Noise and Hearing Loss
One of the most common types of hearing loss is noise-induced hearing loss. When the ear has been exposed to a high volume, the fragile sensory hair cells within the ear can be damaged. Damage from noise can take place over an extended time period, such as someone working with loud machinery at a job or attending concerts or sporting events. Damaging noises can also be brief, such as an alarm or gunfire. Extended or repeated exposure to sounds greater than 85 dB can cause hearing loss.
The following graphic presents a visual of noise exposure and its threat to your hearing:
There is currently no cure for hearing loss. If you are concerned about noise exposure and your hearing health, you can take action in the following ways:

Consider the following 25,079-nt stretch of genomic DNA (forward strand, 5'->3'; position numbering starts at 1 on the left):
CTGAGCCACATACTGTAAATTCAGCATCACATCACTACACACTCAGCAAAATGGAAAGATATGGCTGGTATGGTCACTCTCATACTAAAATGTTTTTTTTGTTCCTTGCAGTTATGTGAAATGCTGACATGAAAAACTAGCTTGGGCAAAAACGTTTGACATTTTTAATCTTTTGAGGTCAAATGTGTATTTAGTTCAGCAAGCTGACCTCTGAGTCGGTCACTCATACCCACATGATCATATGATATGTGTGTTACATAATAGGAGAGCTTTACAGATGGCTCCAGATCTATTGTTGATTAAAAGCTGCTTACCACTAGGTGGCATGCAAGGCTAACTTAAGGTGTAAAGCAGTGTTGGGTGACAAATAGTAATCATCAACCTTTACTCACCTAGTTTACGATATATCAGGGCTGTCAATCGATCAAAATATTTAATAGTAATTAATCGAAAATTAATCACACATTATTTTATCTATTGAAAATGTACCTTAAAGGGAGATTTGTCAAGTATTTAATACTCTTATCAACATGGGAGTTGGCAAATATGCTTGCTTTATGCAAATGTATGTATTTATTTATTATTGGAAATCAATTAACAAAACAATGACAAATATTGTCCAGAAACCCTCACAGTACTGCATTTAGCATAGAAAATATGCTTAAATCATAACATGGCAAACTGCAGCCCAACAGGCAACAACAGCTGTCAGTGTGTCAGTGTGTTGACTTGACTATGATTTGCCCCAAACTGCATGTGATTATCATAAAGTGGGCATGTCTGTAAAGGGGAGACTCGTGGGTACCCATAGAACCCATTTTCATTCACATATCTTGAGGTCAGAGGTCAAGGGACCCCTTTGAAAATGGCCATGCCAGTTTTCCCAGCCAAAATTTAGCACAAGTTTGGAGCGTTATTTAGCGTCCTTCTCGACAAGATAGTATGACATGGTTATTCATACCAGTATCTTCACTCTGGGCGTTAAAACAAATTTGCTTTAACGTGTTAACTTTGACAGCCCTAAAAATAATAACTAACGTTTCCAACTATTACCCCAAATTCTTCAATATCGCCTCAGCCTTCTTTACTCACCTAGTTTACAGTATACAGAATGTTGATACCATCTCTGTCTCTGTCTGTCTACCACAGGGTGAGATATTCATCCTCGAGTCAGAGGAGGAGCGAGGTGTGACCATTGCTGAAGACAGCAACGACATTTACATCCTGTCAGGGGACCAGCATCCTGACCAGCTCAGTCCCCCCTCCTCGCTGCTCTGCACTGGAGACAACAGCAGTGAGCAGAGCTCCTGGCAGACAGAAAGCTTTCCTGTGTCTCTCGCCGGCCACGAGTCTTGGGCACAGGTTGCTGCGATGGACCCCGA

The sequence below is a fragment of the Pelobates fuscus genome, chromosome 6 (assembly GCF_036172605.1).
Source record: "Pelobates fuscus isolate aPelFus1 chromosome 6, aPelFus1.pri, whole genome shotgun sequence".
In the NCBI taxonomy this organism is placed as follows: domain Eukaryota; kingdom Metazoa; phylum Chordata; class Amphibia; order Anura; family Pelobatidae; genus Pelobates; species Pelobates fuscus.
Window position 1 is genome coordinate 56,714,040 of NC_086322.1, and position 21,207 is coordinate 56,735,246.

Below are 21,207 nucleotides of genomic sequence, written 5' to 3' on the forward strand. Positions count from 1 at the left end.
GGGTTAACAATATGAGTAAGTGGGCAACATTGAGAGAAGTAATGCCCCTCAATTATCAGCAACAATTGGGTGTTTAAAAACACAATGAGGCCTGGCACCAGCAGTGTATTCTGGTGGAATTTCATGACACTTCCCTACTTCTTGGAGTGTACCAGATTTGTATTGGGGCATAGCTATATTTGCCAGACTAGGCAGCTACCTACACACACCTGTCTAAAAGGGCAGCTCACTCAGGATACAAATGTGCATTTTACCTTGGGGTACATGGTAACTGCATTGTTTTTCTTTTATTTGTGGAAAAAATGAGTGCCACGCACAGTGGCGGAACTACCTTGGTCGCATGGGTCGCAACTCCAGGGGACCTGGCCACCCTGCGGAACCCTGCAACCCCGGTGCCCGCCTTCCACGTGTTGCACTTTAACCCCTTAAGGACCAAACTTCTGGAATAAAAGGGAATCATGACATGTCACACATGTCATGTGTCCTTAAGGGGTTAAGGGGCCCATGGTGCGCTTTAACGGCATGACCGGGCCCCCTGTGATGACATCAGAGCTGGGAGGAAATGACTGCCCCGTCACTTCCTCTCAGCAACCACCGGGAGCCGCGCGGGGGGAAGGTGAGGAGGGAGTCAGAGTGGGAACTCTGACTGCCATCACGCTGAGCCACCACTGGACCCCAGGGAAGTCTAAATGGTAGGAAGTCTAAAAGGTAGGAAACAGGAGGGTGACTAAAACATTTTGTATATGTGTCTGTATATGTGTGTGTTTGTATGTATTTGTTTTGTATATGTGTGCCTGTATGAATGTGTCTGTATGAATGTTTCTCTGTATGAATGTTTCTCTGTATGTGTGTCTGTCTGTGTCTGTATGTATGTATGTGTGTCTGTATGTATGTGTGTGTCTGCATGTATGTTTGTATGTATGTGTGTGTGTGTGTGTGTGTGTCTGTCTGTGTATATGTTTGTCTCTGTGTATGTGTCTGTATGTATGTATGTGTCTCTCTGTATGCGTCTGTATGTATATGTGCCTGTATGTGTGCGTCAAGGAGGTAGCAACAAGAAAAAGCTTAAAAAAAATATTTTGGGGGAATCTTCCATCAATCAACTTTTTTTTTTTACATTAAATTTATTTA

- Use disposable or reusable earplugs that are placed inside the ear canal and block out noise. Closely follow instructions on the earplug packaging to ensure your earplug is properly fit.
- Using sound isolating earbuds or earmuff headphones when listening to a personal music device will block out environmental noise and allow you to listen to audio at lower volume levels.
- Turning down the volume on audio devices, no matter how you listen, can allow you to enjoy your audio for longer periods of time without the threat of hearing loss.
- Look for quieter products when purchasing power tools, home appliances, or sporting equipment.
- Give your ears time to rest after long exposure to noise. Just like giving rest to your body after a vigorous workout, it is also beneficial to give your ears rest. Researchers have found that ears need at least 16 hours of recovery after one loud night out.1
- Get your hearing checked by a professional, especially if you are frequently exposed to noise. It is recommended that adults between the ages of 18-59 get a hearing check at least once. After age 60, adults typically lose 1 dB of hearing each year , so a hearing check should be considered annually.
1 Walling & Dickson. Am Fam Physician. 2012 Jun 15;85(12):1150-1156